Klimatklivet is a comprehensive environmental initiative that was introduced 2015. The audit by the Swedish National Audit Office reveals that the aid is not cost-effective, and that the government's reporting to the Riksdag has been too positive.
Klimatklivet provides financial support for local investments. The aim is to contribute to achieving the environmental quality goal of limited climate impact. In 2018, the aid amounted to SEK 1.5 billion, or 14 per cent of the Swedish state's total expenditure for environmental policy.
The audit of the Swedish National Audit Office reveals that overall, the responsible authorities have implemented Klimatklivet in a good way, but that the start-up phase was short and characterised by several difficulties. Among other things, the models for grant assessment were developed in parallel with the start of the processing of grants, and there is therefore a risk that incorrect decisions have been made.
The audit also indicates shortcomings in cost-effectiveness in terms of the contributions of Klimatklivet to reducing emissions of greenhouse gasses.
“The costs per kilo of reduced greenhouse gas emissions have been high in Klimatklivet. Greater impact could have been achieved if the aid had been designed differently,” says Auditor General Helena Lindberg.
Part of the problem is that the calculations measuring the effectiveness of the various emission reduction measures have fallen short. The fact that climate policy instruments already exist has been overlooked in the calculation of cost per emission reduction of Klimatklivet.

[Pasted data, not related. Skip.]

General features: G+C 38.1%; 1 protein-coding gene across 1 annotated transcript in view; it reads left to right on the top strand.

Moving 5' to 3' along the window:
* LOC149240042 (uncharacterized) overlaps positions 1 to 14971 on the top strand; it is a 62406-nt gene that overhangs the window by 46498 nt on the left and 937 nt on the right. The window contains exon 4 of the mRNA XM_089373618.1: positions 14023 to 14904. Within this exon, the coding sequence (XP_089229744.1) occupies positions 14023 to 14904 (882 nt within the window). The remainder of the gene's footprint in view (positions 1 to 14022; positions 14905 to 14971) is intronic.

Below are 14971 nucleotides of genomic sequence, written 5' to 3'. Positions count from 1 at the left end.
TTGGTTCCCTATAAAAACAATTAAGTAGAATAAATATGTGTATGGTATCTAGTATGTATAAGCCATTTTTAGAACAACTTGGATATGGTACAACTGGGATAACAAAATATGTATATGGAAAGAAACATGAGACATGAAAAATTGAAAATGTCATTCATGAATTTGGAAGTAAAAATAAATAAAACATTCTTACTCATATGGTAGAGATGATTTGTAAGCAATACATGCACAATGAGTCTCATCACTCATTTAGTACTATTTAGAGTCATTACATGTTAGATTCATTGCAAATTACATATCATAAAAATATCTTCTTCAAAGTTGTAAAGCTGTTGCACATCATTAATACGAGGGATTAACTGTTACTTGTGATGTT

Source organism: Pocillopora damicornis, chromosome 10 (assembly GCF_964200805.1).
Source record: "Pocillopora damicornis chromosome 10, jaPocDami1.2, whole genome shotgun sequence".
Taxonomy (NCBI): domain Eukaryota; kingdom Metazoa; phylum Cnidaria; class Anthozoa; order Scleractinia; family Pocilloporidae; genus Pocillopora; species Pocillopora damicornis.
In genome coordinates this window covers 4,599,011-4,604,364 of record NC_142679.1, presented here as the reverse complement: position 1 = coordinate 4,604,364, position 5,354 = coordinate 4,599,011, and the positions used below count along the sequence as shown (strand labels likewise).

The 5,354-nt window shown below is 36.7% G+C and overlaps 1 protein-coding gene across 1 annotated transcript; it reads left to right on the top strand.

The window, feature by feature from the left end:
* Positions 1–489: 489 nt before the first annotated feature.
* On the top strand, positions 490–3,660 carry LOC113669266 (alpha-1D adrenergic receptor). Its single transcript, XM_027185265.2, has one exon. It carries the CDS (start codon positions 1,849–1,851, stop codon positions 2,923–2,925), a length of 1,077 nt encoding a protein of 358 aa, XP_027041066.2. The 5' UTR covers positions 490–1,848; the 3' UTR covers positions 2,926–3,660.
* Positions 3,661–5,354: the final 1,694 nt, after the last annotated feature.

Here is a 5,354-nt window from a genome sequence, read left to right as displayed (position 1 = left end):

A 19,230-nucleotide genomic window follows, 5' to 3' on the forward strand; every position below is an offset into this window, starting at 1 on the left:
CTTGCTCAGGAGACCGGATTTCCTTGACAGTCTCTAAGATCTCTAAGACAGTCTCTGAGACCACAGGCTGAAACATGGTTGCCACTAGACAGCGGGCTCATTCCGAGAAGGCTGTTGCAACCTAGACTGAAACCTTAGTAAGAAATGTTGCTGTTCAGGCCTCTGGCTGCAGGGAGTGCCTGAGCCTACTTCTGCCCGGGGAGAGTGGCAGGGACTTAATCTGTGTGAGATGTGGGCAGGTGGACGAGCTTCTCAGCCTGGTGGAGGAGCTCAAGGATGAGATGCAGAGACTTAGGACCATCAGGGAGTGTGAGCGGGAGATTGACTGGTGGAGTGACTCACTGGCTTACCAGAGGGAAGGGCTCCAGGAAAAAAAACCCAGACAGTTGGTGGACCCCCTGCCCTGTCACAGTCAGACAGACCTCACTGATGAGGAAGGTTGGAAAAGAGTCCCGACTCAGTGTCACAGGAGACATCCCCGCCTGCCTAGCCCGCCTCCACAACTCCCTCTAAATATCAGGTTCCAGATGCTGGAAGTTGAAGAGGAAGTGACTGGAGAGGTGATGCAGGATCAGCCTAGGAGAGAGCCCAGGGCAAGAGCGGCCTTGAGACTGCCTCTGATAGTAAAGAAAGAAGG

“It is not clear that the grant-winning measures will lead to the emission reductions calculated when the money was granted. In addition, emission reductions are sometimes counted several times,” says Charlotte Berg, Project Manager for the audit.
The Swedish National Audit Office also notes that in its reporting to the Riksdag, the government has chosen to provide a unilaterally positive picture of the initiative and its effects, even though the authorities have continuously painted a more nuanced picture.
“The government has not provided the Riksdag with an overall socio-economic assessment of the impact of the aid. The Riksdag should have had access to this information when it decided on the initiative,” says Helena Lindberg.
The Swedish National Audit Office advises that when introducing any new aid, the government should base its approach on the problem that is to be solved and that in areas in which other instruments are lacking or weak, it should limit the scope of its efforts to standard measures.
The government should also ensure enough time frames so that the authorities can work out a functional work process before a new system such as Klimatklivet is initiated. Furthermore, the Swedish National Audit Office recommends that work processes and systems built up within the context of Klimatklivet should be utilised.
Press contact: Olle Castelius, phone: +46 8-5171 40 04.
Presskontakt: Olle Castelius , telefon: 08-5171 42 06.
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